If this isn't enough, mobile now accounts for 12% of Americans' media-consumption time - triple its share in 2009 (Digiday 2013). On average, Americans spend 2.7 hours per day socializing on their mobile device. That's over twice the amount of time they spend eating, and over one-third of the time they spend sleeping.

In addition, mobile-commerce spending reached $4.7 billion in Q2 2013, a growth rate of 24% over the previous year. With the expected seasonal surge in Q4 spending, it's believed m-commerce will reach an astonishing $25 billion for the year.

While mobile devices have been extremely influential in the overall buying process, they are also beginning to drive a significant percentage of digital commerce, according to recent studies.

As comScore suggests, one out of every ten consumer e-commerce dollars is now spent using either a smartphone or a tablet, and growth in this segment of the market is outpacing that of traditional e-commerce by a factor of 2, (and e-commerce itself is growing at rates in the mid-teens).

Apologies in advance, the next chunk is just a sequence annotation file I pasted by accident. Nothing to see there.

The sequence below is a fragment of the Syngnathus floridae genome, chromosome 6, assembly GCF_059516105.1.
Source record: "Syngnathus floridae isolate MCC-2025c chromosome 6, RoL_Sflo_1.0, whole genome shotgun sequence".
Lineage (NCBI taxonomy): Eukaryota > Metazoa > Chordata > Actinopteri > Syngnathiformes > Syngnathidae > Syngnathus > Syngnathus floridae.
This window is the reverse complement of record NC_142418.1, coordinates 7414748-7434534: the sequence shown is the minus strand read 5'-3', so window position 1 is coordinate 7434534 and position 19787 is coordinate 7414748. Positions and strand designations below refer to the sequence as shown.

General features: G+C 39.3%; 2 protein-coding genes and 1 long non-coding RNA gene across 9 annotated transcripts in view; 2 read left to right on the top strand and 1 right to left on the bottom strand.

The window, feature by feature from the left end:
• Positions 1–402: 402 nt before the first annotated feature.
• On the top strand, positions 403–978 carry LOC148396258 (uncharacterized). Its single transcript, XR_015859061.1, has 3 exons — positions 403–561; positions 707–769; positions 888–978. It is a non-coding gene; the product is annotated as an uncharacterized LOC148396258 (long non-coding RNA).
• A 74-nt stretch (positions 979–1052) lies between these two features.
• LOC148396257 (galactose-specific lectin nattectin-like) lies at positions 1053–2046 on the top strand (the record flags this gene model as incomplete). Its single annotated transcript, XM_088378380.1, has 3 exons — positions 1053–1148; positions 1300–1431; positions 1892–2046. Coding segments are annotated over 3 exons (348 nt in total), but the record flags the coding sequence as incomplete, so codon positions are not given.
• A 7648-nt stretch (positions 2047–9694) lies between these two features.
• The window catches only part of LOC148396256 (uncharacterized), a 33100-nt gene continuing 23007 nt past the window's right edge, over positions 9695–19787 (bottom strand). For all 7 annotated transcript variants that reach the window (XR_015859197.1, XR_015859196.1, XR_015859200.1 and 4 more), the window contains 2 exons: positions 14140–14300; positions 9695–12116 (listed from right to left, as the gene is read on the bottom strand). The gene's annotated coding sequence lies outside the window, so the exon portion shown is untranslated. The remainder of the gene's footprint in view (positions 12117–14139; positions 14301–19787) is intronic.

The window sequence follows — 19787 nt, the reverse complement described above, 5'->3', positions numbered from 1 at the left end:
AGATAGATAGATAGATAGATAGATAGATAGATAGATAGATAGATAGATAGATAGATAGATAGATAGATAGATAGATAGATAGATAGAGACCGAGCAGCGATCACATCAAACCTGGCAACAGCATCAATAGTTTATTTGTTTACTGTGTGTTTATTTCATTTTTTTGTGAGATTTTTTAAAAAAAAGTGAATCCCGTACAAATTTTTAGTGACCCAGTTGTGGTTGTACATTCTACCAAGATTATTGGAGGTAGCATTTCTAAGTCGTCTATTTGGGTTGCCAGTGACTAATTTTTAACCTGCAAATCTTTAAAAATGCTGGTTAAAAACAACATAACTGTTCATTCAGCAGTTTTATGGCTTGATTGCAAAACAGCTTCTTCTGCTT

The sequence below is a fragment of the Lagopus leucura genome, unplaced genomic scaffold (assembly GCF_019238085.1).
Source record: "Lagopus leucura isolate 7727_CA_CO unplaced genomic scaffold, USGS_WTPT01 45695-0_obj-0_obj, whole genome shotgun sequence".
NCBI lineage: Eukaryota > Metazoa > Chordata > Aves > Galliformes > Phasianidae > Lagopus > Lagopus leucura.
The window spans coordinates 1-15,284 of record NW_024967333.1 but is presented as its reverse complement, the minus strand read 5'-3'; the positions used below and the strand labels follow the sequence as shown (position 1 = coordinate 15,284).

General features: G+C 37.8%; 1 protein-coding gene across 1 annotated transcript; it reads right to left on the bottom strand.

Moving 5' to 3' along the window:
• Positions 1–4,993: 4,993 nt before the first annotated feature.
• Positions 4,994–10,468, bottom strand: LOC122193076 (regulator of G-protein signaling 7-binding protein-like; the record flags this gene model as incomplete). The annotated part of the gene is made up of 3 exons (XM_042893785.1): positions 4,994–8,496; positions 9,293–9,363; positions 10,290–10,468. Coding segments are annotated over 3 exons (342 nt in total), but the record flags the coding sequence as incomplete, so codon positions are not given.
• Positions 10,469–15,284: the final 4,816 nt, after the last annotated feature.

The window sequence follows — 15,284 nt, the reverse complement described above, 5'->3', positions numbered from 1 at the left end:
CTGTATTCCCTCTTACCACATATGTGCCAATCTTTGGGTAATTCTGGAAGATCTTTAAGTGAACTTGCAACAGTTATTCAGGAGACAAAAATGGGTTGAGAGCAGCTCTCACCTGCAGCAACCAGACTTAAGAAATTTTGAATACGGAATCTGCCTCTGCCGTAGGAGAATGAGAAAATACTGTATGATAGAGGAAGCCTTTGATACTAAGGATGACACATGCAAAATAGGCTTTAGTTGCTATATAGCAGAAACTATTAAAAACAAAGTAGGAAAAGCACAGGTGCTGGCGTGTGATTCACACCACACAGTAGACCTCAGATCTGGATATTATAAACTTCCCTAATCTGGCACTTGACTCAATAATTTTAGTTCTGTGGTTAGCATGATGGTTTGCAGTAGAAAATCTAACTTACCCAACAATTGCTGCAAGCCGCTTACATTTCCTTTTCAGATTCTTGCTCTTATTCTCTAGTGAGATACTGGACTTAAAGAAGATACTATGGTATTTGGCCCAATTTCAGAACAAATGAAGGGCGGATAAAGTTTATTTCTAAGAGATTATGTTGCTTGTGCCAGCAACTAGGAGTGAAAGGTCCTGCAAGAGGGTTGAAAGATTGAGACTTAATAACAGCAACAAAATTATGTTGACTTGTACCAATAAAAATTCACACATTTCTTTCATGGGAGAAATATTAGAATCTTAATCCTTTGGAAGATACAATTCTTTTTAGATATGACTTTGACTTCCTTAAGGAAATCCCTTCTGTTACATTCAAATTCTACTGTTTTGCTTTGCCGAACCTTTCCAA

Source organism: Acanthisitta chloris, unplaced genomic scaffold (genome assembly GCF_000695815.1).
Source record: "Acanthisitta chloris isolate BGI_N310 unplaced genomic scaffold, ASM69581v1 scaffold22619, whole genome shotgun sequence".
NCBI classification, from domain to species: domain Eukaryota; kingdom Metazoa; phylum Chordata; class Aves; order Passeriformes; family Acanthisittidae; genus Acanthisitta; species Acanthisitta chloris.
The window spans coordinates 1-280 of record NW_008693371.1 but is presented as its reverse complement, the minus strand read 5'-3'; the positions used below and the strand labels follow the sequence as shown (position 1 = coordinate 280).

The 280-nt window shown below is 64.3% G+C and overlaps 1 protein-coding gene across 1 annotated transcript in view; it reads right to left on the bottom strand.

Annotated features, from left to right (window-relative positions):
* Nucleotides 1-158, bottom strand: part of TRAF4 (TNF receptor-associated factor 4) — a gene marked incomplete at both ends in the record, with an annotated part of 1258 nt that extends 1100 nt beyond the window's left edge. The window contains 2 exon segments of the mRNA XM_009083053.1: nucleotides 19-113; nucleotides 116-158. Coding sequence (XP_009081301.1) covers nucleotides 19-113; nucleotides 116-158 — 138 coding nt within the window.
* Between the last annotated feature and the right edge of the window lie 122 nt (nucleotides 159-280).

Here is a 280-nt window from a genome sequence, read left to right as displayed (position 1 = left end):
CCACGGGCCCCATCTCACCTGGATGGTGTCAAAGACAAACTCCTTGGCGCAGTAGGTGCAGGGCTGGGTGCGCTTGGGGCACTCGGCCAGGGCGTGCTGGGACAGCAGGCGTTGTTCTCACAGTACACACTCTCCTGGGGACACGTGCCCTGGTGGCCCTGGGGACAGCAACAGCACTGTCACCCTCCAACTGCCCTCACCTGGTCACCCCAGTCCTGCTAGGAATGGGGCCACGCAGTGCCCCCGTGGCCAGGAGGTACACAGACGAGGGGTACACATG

Email marketers should take note that in 2011 82% of smartphone users were already checking and sending email with mobile devices (Google: The Mobile Movement, 2011). In line with these findings, a 2013 study by GetResponse found that 41% of all emails are opened on a mobile device.

Needless to say, this mobile revolution is of key importance to marketers. So if you want to generate sales, it's essential to make sure your website, landing pages and emails look good on mobile devices.

In fact, studies show that 42% of all emails are deleted if they don't display correctly on smartphones. So you may be missing out on a big share of potential revenue by failing to optimize your emails for mobile devices.

It may seem obvious that the mobile revolution is a fact. But eConsultancy found that only 25% of marketers optimize their emails for mobile.

It's essential to make your brand experience easier and more pleasant for your customers. It has to be easy to read your emails, surf your website, and purchase your product or service. Failure to adjust these elements may reduce your sales. More important, it may diminish your brand image.